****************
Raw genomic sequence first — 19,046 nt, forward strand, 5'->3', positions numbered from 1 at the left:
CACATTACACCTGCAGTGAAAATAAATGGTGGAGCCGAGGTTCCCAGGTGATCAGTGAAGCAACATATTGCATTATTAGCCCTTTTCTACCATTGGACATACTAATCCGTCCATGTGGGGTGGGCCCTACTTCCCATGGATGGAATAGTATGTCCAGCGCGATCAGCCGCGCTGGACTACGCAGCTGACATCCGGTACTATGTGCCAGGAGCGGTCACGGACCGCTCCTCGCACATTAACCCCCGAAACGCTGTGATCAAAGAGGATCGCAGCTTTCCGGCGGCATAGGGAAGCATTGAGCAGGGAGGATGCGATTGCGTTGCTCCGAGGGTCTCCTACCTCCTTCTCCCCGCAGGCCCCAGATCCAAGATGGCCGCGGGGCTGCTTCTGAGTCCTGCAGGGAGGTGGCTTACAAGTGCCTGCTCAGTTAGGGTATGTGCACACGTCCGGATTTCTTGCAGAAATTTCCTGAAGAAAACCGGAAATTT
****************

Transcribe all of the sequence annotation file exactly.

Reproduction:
Raw genomic sequence first — 19,046 nt, forward strand, 5'->3', positions numbered from 1 at the left:
CACATTACACCTGCAGTGAAAATAAATGGTGGAGCCGAGGTTCCCAGGTGATCAGTGAAGCAACATATTGCATTATTAGCCCTTTTCTACCATTGGACATACTAATCCGTCCATGTGGGGTGGGCCCTACTTCCCATGGATGGAATAGTATGTCCAGCGCGATCAGCCGCGCTGGACTACGCAGCTGACATCCGGTACTATGTGCCAGGAGCGGTCACGGACCGCTCCTCGCACATTAACCCCCGAAACGCTGTGATCAAAGAGGATCGCAGCTTTCCGGCGGCATAGGGAAGCATTGAGCAGGGAGGATGCGATTGCGTTGCTCCGAGGGTCTCCTACCTCCTTCTCCCCGCAGGCCCCAGATCCAAGATGGCCGCGGGGCTGCTTCTGAGTCCTGCAGGGAGGTGGCTTACAAGTGCCTGCTCAGTTAGGGTATGTGCACACGTCCGGATTTCTTGCAGAAATTTCCTGAAGAAAACCGGAAATTT